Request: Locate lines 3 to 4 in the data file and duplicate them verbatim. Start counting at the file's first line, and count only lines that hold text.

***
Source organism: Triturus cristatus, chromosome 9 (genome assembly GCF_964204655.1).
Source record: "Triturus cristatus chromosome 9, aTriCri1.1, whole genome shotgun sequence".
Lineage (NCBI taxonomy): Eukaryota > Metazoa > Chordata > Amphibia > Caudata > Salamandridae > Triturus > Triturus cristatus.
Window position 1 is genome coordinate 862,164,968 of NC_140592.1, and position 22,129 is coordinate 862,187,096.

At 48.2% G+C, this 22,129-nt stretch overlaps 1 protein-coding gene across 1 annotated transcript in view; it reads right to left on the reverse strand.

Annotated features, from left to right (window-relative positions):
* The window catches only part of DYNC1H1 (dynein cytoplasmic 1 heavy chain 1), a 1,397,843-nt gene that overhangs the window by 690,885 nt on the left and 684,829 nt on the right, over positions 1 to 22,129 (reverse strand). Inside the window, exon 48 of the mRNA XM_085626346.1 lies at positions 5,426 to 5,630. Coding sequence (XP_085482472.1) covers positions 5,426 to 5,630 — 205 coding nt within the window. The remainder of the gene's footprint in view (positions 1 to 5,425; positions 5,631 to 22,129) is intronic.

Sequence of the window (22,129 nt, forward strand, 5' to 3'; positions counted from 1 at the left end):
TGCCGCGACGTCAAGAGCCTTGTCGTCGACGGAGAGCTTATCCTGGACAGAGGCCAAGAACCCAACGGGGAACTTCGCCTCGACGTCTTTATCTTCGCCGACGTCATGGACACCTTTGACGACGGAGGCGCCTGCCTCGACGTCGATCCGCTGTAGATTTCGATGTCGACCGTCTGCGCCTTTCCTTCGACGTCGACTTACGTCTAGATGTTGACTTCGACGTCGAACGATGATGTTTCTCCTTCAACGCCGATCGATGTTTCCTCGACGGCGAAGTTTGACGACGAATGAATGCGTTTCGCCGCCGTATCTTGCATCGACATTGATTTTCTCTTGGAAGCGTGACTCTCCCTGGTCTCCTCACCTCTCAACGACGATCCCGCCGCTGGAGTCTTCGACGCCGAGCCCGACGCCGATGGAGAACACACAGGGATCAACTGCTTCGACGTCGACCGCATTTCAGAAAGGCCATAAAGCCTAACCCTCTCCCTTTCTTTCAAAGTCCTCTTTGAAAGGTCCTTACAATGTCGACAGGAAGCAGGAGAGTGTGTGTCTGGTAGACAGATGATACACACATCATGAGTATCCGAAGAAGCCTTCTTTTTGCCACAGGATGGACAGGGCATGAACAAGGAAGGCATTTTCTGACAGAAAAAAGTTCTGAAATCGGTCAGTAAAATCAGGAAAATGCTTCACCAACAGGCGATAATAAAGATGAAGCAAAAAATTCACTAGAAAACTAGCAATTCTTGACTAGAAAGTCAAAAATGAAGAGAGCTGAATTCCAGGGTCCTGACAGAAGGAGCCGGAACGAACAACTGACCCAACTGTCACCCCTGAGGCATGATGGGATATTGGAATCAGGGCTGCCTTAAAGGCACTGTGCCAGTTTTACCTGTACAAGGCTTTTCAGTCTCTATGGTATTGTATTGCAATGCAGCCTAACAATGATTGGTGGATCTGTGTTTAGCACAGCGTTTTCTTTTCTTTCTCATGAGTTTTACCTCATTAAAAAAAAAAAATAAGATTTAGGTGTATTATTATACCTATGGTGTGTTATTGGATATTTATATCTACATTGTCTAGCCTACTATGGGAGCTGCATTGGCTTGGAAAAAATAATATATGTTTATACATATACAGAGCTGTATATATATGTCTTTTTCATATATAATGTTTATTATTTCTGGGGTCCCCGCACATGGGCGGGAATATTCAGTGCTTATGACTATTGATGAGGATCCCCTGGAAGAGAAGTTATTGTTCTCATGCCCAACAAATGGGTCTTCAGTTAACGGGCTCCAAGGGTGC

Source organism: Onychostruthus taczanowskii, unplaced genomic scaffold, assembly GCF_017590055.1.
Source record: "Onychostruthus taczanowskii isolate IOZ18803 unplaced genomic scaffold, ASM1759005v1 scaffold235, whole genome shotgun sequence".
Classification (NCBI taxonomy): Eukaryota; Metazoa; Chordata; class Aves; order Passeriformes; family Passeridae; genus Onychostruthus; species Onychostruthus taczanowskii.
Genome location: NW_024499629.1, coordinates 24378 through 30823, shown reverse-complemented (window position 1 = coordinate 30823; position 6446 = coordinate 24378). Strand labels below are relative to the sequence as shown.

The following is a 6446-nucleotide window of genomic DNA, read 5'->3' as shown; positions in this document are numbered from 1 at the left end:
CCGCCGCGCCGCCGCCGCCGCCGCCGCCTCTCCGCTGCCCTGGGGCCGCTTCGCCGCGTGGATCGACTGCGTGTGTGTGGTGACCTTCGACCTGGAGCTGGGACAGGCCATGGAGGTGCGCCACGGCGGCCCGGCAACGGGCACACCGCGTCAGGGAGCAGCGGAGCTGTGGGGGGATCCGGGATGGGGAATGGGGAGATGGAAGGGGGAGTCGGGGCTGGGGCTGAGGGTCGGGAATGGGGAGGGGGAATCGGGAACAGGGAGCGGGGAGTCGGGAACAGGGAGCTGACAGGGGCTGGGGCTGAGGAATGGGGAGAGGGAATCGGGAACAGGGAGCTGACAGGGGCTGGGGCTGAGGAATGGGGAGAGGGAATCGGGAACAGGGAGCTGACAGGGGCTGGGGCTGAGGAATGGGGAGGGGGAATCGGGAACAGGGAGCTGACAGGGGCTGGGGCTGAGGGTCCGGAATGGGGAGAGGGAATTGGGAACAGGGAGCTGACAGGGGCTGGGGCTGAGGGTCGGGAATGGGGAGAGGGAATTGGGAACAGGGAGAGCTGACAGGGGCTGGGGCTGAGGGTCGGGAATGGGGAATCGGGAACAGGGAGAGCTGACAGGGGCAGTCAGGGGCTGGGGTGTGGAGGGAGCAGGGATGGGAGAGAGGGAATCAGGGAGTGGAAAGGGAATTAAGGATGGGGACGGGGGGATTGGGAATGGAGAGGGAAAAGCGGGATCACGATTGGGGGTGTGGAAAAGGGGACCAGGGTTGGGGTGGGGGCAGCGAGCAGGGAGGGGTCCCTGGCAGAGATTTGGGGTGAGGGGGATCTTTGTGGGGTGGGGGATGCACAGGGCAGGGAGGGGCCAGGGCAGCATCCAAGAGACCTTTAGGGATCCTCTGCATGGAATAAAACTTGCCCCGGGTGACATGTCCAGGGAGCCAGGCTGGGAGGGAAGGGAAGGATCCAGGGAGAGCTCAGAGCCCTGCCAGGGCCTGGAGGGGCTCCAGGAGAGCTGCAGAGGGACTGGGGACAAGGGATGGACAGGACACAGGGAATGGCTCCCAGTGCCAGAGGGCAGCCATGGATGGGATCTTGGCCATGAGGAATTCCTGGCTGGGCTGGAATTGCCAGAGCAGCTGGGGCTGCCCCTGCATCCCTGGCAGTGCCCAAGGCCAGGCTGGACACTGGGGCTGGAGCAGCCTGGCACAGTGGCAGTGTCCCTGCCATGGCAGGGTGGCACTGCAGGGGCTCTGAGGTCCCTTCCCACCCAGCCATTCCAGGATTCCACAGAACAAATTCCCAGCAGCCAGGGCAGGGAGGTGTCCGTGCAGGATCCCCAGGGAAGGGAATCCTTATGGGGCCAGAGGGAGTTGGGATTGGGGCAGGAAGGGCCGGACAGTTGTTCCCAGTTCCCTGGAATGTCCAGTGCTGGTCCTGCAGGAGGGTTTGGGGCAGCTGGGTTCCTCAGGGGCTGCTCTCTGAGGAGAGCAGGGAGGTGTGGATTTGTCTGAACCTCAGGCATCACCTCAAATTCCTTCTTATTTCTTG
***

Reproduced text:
Lineage (NCBI taxonomy): Eukaryota > Metazoa > Chordata > Amphibia > Caudata > Salamandridae > Triturus > Triturus cristatus.
Window position 1 is genome coordinate 862,164,968 of NC_140592.1, and position 22,129 is coordinate 862,187,096.